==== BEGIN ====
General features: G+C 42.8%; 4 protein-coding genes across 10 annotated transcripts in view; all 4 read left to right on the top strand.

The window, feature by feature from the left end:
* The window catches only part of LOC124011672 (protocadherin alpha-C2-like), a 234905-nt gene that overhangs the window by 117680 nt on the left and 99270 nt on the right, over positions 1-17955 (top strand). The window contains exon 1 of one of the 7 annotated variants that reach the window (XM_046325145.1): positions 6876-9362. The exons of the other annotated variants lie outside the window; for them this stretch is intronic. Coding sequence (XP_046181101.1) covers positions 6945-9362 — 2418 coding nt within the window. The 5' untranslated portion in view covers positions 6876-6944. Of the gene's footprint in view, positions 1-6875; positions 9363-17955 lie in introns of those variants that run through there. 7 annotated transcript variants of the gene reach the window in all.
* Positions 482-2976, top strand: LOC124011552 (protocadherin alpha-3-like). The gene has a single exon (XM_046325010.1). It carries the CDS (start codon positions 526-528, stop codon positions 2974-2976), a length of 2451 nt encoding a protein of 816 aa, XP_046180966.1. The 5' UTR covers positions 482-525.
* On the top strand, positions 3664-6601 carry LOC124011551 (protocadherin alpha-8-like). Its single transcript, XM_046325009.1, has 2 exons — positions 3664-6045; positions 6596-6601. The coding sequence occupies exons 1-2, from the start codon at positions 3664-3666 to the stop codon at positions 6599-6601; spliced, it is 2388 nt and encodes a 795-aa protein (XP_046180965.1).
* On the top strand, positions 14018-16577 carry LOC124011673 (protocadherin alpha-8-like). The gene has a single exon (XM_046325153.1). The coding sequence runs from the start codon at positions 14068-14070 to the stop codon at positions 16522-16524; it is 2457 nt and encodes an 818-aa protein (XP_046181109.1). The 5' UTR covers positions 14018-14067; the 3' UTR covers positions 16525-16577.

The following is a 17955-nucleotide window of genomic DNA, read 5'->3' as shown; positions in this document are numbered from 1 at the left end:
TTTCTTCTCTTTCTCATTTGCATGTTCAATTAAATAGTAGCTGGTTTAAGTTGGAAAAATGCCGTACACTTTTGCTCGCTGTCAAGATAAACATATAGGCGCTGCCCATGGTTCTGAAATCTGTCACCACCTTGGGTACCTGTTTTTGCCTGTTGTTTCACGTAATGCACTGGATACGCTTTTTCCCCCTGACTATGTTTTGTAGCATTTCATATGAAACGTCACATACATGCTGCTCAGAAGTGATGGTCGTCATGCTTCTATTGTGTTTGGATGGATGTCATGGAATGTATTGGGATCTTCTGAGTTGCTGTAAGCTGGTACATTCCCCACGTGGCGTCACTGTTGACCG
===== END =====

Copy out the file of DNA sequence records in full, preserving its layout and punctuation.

General features: G+C 42.8%; 4 protein-coding genes across 10 annotated transcripts in view; all 4 read left to right on the top strand.

The window, feature by feature from the left end:
* The window catches only part of LOC124011672 (protocadherin alpha-C2-like), a 234905-nt gene that overhangs the window by 117680 nt on the left and 99270 nt on the right, over positions 1-17955 (top strand). The window contains exon 1 of one of the 7 annotated variants that reach the window (XM_046325145.1): positions 6876-9362. The exons of the other annotated variants lie outside the window; for them this stretch is intronic. Coding sequence (XP_046181101.1) covers positions 6945-9362 — 2418 coding nt within the window. The 5' untranslated portion in view covers positions 6876-6944. Of the gene's footprint in view, positions 1-6875; positions 9363-17955 lie in introns of those variants that run through there. 7 annotated transcript variants of the gene reach the window in all.
* Positions 482-2976, top strand: LOC124011552 (protocadherin alpha-3-like). The gene has a single exon (XM_046325010.1). It carries the CDS (start codon positions 526-528, stop codon positions 2974-2976), a length of 2451 nt encoding a protein of 816 aa, XP_046180966.1. The 5' UTR covers positions 482-525.
* On the top strand, positions 3664-6601 carry LOC124011551 (protocadherin alpha-8-like). Its single transcript, XM_046325009.1, has 2 exons — positions 3664-6045; positions 6596-6601. The coding sequence occupies exons 1-2, from the start codon at positions 3664-3666 to the stop codon at positions 6599-6601; spliced, it is 2388 nt and encodes a 795-aa protein (XP_046180965.1).
* On the top strand, positions 14018-16577 carry LOC124011673 (protocadherin alpha-8-like). The gene has a single exon (XM_046325153.1). The coding sequence runs from the start codon at positions 14068-14070 to the stop codon at positions 16522-16524; it is 2457 nt and encodes an 818-aa protein (XP_046181109.1). The 5' UTR covers positions 14018-14067; the 3' UTR covers positions 16525-16577.

The following is a 17955-nucleotide window of genomic DNA, read 5'->3' as shown; positions in this document are numbered from 1 at the left end:
TTTCTTCTCTTTCTCATTTGCATGTTCAATTAAATAGTAGCTGGTTTAAGTTGGAAAAATGCCGTACACTTTTGCTCGCTGTCAAGATAAACATATAGGCGCTGCCCATGGTTCTGAAATCTGTCACCACCTTGGGTACCTGTTTTTGCCTGTTGTTTCACGTAATGCACTGGATACGCTTTTTCCCCCTGACTATGTTTTGTAGCATTTCATATGAAACGTCACATACATGCTGCTCAGAAGTGATGGTCGTCATGCTTCTATTGTGTTTGGATGGATGTCATGGAATGTATTGGGATCTTCTGAGTTGCTGTAAGCTGGTACATTCCCCACGTGGCGTCACTGTTGACCG